|The endocannabinoid system in a mouse model of Fragile X Syndrome
by Bradley E. Alger, 5/1/2011
Photo: Ai-Hui Tang and Bradley Alger
Regulation of GABAergic synaptic inhibition is a critical factor in normal brain development and functioning. Dysregulation of inhibition in the brain leads to abnormalities in neuronal migration and circuit formation, synaptic connectivity, excitability control, and synaptic plasticity. Decreases in inhibition can cause seizure disorders, such as epilepsy, and are implicated in neurological diseases, such as autism spectrum disorders (ASDs), including Fragile X Syndrome (FXS). Decreased release of GABA is a common way in which GABA inhibition is reduced. Endogenous ligands for the cannabinoid receptor of the brain (CB1R), endocannabinoids (eCBs), are powerful and ubiquitous regulators of many GABA synapses. eCB release can be triggered by Ca2+ influx into postsynaptic cells or by the activation of postsynaptic group I metabotropic glutamate receptors (mGluRs). We have found that the strength of synapses made by CB1R-positive GABAergic nerve terminals in hippocampus is strongly depressed by eCB-mediated suppression of GABA release in the Fmr1-/- mouse model of FXS (Zhang and Alger, 2010, J. Neuroscience, 30:5724-9). Interestingly, nearly identical findings were reported at inhibitory synapses in the striatum by an independent group (Maccarrone et al., 2010), demonstrating the mGluR-eCB hyper-functionality is not unique to the hippocampus. Interestingly, an alteration of mGluR-eCB signaling at hippocampal excitatory synapses was reported by yet another group (Roloff et al., 2010), although in that case the coupling between mGluRs and eCBs was diminished. Nevertheless It may be significant that, from a functional point of view, the changes in the eCB system of Fmr1-/- at excitatory and inhibitory synapses are complementary: they both tend to increase CA1 pyramidal cell excitability. The convergence of these disparate ines of evidence on dysregulation of the eCB system in the FXS model is striking. The eCB dysfunction at inhibitory synapses in Fmr1-/- represents a hyper-functionality of the mGluR-dependent eCB system (eCBmGluR) that is in line with the “mGluR theory of Fragile X”.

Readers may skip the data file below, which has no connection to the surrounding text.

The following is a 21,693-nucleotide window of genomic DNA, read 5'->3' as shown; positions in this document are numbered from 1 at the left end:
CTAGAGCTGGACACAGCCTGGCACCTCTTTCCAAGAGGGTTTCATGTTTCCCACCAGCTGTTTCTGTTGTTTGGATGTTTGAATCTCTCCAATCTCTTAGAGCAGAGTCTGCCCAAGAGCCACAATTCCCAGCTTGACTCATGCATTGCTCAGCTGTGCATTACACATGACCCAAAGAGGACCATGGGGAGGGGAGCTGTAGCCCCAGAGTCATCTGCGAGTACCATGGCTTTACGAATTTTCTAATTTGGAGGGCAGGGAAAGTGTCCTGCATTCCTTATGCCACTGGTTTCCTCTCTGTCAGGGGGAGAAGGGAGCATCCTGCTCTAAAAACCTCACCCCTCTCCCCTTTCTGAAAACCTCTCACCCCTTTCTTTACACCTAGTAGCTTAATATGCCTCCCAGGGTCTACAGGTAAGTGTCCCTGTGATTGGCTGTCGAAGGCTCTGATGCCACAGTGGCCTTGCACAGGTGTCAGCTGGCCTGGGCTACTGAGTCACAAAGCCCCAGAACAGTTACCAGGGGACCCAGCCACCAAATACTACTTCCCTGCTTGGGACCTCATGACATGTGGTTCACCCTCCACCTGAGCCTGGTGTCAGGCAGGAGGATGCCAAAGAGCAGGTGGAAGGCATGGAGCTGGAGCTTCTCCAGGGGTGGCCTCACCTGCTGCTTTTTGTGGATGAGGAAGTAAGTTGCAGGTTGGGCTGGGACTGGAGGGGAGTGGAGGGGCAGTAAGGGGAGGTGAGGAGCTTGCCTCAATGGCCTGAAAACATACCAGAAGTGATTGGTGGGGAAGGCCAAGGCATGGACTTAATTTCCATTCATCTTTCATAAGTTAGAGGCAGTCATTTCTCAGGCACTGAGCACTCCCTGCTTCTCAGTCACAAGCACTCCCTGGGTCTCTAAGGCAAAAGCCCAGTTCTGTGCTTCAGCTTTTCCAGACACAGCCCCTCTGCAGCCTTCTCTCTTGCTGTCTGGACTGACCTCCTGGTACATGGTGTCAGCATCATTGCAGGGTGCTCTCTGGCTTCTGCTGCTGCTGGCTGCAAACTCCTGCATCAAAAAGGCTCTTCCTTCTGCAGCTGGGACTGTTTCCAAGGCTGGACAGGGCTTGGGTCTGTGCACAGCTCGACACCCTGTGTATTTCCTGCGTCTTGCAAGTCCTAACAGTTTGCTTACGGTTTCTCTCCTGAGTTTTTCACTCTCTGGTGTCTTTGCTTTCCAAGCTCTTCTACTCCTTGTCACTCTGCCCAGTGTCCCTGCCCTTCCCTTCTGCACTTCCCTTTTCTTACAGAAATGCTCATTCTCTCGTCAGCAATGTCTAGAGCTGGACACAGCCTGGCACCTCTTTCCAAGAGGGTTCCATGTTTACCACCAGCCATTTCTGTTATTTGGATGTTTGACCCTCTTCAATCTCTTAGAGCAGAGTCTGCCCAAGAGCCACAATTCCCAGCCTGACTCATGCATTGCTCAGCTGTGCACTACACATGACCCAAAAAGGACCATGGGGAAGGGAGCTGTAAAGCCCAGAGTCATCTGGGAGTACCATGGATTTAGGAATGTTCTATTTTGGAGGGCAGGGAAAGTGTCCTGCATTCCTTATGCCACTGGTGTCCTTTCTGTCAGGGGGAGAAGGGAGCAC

The central hypothesis of our proposal is that dysregulation of the eCB system is a contributing factor to the neuronal circuit malfunction in Fmr1-/- and possibly FXS. We now propose a specific cellular/molecular model that links group I mGluRs, brain-derived neurotrophic factor (BDNF), the product of the immediate early gene Homer 1a (H1a), and eCBs. This model can account for data developed our lab and others. The objectives of the proposal are to test the model, with the ultimate goal being to identify new potential therapeutic targets for FXS, as well and to assess known candidate FXS therapies for their effects on the processes and targets in the model.
We will compare wild-type (WT) and Fmr1-/- tissue using a combination of electrophysiological recordings multiple-fluorescence confocal microscopy, dual-immunolabeling electron microscopy, and quantitative real-time polymerase chain reaction (qRT-PCR) in hippocampal brain slices, to test predictions of the core hypothesis. Broadly, this project seeks to answer three questions: 1) what is the nature of the alteration in the coupling between mGluR and eCB in Fmr1-/-, 2) how can that alteration be brought about, and 3) how can the molecular players be targeted?
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